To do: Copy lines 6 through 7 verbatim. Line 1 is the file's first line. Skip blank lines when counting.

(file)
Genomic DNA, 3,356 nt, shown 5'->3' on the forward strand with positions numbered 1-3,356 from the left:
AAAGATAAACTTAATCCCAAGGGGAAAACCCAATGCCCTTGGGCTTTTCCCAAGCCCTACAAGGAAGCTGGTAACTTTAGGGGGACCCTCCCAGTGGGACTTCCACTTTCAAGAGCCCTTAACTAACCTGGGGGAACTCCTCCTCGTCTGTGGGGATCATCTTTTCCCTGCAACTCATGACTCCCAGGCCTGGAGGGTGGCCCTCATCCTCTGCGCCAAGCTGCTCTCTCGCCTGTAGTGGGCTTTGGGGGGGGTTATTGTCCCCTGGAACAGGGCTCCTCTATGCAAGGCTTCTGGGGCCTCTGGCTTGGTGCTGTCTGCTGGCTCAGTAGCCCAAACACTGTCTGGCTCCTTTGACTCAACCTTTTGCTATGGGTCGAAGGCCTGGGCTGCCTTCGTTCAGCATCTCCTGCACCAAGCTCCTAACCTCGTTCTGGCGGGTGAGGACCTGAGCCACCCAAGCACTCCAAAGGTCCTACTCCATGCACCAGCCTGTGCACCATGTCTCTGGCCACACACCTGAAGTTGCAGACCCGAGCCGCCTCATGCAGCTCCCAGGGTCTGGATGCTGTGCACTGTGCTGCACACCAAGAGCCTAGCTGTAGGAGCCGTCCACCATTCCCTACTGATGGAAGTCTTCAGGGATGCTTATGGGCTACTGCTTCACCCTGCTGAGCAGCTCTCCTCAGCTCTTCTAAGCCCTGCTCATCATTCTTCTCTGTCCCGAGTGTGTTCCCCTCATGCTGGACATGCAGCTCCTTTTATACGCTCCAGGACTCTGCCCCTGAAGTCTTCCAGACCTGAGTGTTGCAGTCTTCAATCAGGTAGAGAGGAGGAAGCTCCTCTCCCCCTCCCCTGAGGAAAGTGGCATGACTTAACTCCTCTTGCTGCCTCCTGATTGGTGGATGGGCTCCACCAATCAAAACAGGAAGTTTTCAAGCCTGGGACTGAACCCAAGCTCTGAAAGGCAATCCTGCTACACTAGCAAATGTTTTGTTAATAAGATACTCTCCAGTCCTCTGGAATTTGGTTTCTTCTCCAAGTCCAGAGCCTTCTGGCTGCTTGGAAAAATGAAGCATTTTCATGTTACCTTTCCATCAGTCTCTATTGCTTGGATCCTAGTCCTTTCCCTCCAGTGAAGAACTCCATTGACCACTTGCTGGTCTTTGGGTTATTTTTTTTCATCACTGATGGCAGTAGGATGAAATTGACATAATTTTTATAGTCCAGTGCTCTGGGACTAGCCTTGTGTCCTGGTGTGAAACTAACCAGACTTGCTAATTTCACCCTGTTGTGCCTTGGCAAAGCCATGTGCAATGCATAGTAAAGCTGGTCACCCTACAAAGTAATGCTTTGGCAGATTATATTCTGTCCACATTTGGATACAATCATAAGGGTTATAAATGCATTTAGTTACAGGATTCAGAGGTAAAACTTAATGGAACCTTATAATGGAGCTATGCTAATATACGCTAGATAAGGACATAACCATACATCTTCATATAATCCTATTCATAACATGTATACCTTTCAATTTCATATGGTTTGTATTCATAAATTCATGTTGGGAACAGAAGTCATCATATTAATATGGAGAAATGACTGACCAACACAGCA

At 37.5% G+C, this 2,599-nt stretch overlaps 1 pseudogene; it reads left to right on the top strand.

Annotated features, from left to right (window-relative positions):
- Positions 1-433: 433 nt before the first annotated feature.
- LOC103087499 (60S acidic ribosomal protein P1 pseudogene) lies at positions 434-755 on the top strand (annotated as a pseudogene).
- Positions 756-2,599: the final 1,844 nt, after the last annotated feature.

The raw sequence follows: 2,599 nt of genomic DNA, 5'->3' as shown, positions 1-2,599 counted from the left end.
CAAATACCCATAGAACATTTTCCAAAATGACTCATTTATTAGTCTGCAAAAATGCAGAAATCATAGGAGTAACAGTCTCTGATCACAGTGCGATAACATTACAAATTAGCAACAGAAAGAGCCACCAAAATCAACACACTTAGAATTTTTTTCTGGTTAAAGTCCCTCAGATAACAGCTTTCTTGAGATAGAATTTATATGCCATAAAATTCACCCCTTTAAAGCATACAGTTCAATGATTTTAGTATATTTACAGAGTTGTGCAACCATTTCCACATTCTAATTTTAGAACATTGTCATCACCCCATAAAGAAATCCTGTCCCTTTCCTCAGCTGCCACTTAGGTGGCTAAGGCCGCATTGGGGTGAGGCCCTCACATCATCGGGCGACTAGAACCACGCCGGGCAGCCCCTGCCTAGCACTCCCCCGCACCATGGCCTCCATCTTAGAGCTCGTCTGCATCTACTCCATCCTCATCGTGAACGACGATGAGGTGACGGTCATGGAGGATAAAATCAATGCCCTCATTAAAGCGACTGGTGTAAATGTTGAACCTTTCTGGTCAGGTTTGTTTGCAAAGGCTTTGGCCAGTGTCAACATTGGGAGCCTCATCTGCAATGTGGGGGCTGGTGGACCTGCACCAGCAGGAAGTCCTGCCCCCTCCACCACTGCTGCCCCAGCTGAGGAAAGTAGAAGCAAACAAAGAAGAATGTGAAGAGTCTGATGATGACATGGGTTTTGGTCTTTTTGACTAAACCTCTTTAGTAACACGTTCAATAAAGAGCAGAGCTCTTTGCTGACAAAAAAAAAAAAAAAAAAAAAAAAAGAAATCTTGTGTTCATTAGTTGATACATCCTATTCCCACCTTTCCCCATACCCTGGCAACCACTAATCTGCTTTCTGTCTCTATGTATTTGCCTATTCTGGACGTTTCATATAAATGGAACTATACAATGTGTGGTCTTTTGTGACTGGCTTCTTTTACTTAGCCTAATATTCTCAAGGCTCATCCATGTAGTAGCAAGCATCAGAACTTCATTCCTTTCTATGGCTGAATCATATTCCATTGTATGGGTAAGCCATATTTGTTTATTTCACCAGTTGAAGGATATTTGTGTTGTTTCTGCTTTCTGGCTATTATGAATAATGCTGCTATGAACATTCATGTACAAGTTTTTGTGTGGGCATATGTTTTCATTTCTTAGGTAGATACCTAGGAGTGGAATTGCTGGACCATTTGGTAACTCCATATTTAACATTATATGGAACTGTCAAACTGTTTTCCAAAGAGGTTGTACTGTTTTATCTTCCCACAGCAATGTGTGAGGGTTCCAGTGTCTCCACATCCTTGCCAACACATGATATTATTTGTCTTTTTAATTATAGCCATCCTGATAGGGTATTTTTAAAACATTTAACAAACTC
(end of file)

- LOC103087499 (60S acidic ribosomal protein P1 pseudogene) lies at positions 434-755 on the top strand (annotated as a pseudogene).
- Positions 756-2,599: the final 1,844 nt, after the last annotated feature.